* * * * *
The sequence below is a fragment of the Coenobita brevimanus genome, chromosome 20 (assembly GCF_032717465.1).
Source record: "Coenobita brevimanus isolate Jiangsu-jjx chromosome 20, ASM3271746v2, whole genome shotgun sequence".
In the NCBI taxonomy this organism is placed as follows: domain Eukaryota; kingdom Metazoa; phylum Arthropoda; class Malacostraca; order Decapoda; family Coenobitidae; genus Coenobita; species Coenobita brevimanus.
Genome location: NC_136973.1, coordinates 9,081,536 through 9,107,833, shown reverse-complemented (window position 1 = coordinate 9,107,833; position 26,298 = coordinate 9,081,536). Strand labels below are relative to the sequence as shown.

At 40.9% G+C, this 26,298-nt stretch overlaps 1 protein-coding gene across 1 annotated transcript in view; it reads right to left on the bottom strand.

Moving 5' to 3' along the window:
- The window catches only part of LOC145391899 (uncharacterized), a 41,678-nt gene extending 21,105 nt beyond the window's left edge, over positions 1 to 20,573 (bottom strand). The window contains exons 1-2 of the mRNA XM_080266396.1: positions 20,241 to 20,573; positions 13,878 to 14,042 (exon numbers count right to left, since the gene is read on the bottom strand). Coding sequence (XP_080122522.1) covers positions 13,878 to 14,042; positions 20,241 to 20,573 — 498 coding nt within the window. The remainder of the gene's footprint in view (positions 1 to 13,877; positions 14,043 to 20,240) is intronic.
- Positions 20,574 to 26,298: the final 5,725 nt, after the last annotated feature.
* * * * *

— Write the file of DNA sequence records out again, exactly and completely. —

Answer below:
The sequence below is a fragment of the Coenobita brevimanus genome, chromosome 20 (assembly GCF_032717465.1).
Source record: "Coenobita brevimanus isolate Jiangsu-jjx chromosome 20, ASM3271746v2, whole genome shotgun sequence".
In the NCBI taxonomy this organism is placed as follows: domain Eukaryota; kingdom Metazoa; phylum Arthropoda; class Malacostraca; order Decapoda; family Coenobitidae; genus Coenobita; species Coenobita brevimanus.
Genome location: NC_136973.1, coordinates 9,081,536 through 9,107,833, shown reverse-complemented (window position 1 = coordinate 9,107,833; position 26,298 = coordinate 9,081,536). Strand labels below are relative to the sequence as shown.

At 40.9% G+C, this 26,298-nt stretch overlaps 1 protein-coding gene across 1 annotated transcript in view; it reads right to left on the bottom strand.

Moving 5' to 3' along the window:
- The window catches only part of LOC145391899 (uncharacterized), a 41,678-nt gene extending 21,105 nt beyond the window's left edge, over positions 1 to 20,573 (bottom strand). The window contains exons 1-2 of the mRNA XM_080266396.1: positions 20,241 to 20,573; positions 13,878 to 14,042 (exon numbers count right to left, since the gene is read on the bottom strand). Coding sequence (XP_080122522.1) covers positions 13,878 to 14,042; positions 20,241 to 20,573 — 498 coding nt within the window. The remainder of the gene's footprint in view (positions 1 to 13,877; positions 14,043 to 20,240) is intronic.
- Positions 20,574 to 26,298: the final 5,725 nt, after the last annotated feature.